Across the globe, transportation agencies and car makers are testing smart cars and smart highways – including autonomous cars and trucks that drive themselves.
But before any of that technology can work on U.S. highways, major investments in technology and infrastructure have to be made in the form of cameras, video detection devices, variable message signs and miles and miles of fiber optic cable, according to Peter Vega, transportation systems and operations program manager for the Florida Department of Transportation’s (FDOT) District Two, which covers 18 counties in northeast Florida.
Vega and other traffic operations engineers in Jacksonville and Lake City understand that cars that can talk to each other will make the roads safer for everyone by avoiding crashes; and cars that talk to the road will provide a wealth of data that will allow them to design, build and operate safer and more efficient highways.
“These are the tools that have to be in place for the next stage of technology, which is connected vehicles,” said Vega. “We want to get to the point when someone gets in a fender bender our system knows it immediately and responds accordingly,” he added.
FDOT has a $5.75 million project to install fiber optic cable along I-75 from Alachua County to the Georgia line underway now with plans to start an estimated $11.8 million project this fall that will place fiber optic cable along Interstate 10 from I-295 in Duval County to U.S. 90 East in Leon County. A $1.1 million project to add fiber optic cable along State Road 16 from I-95 to St. Augustine is also scheduled to start this fall.
“When you see electronic message signs on the Interstate there usually has to be fiber optic cable out there,” said Vega. “There are a few exceptions where we use wireless but it’s usually fiber,” he added.
The information gathered by FDOT cameras and sensors is transmitted to the Regional Transportation Management Center (RTMC) in Jacksonville where FDOT, Florida Highway Patrol, Jacksonville Sheriff’s Office and the Florida Fish and Wildlife Department staff work stations in a mission control atmosphere.
The RTMC is housed in a new $11 million building just north of downtown. The RTMC is filled with 32 workstations and an 18-screen video wall that streams real-time traffic conditions from hundreds of roadside cameras.
“The Transportation Management Center is the brains of the system,” said Josh Reichert, Intelligent Transportation Systems (ITS) program manager.
“We’re the quarterback now, but in the future our role will become more like a coach as the systems become more sophisticated,” said Vega.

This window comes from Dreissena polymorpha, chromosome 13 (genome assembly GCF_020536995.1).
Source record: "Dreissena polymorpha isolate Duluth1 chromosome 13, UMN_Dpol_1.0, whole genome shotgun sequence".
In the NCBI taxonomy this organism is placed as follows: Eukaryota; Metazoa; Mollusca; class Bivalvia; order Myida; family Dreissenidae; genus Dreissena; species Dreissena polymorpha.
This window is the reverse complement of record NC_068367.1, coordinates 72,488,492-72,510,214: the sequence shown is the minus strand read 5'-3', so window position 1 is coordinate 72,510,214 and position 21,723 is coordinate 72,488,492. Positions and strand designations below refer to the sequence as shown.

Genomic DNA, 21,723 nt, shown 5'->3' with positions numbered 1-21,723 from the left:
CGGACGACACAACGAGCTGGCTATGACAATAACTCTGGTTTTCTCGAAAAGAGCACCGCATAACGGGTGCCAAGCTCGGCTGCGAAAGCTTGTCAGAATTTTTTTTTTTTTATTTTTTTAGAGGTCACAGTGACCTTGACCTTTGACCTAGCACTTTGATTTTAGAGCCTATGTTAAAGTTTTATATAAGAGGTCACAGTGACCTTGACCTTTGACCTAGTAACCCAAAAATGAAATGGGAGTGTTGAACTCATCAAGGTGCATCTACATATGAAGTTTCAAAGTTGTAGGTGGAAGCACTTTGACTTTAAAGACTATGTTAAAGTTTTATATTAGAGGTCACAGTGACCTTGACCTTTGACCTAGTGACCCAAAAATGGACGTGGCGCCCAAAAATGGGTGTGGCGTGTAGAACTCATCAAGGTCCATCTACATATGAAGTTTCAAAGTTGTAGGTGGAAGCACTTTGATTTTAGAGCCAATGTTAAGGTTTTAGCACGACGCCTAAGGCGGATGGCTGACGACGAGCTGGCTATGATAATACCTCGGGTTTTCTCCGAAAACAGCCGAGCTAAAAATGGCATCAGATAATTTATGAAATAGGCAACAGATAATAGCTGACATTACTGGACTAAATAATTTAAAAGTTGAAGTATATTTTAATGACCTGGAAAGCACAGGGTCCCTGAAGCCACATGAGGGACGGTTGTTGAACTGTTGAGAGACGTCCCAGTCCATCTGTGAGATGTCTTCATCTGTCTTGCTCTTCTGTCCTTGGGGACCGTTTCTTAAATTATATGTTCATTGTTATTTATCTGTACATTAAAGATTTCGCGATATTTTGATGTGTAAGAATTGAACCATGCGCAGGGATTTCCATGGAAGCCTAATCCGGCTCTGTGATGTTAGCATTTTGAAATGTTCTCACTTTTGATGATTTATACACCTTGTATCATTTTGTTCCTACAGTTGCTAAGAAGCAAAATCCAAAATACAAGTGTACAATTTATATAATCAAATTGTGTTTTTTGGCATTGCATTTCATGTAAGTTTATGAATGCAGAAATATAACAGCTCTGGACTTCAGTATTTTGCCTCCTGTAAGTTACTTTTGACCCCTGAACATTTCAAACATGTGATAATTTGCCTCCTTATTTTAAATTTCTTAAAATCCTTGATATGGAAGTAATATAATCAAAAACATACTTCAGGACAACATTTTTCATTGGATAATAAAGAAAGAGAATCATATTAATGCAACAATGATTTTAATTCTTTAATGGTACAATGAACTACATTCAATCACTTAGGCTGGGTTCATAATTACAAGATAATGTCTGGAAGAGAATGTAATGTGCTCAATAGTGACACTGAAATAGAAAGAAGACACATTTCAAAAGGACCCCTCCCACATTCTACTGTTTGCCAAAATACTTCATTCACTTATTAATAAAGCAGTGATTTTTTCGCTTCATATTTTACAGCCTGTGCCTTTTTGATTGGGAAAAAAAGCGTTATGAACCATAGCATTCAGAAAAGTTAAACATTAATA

Vega said the ITS system uses cameras, vehicle detection devices, Bluetooth sensors and variable message signs to gather real-time traffic information and push it out to motorists. During a crash or major incident, FDOT can zoom in on a camera location and detour traffic via variable message signs. Dispatchers can send appropriate personnel and equipment in moments. Connected vehicles of the future will make the transfer of information more seamless.
FDOT’s Road Rangers service patrol trucks are in constant contact with the RTMC. Other elements of the ITS system include smoke and fog detection devices and message signs on U.S. 441 and a truck parking program that reads how many spaces are available at a rest area and delivers that information to truckers needing to take a rest break.
In the federal Fixing America’s Surface Transportation (FAST) Act, signed into law in December, Congress approved a number of programs that will enable the advancement of these technologies.
“This landmark bill recognizes the critical role of technology and innovation in making transportation safer and more convenient while laying the groundwork to build a smarter transportation system of the future,” said Regina Hopper, president and CEO of ITS America.
In December, Tampa was one of three sites selected to participate in USDOT’s Connected Vehicle Pilot Deployment Program, joining New York City and southern Wyoming.
U.S. DOT Secretary Anthony Foxx said his agency was making an additional commitment to empowering cities to solve congestion and safety issues with connected vehicle technology by awarding $17 million to solve peak rush hour congestion in downtown Tampa and to protect the city’s pedestrians by equipping their smartphones with the same connected technology being put into vehicles. Tampa committed to measuring the environmental benefits of using this technology.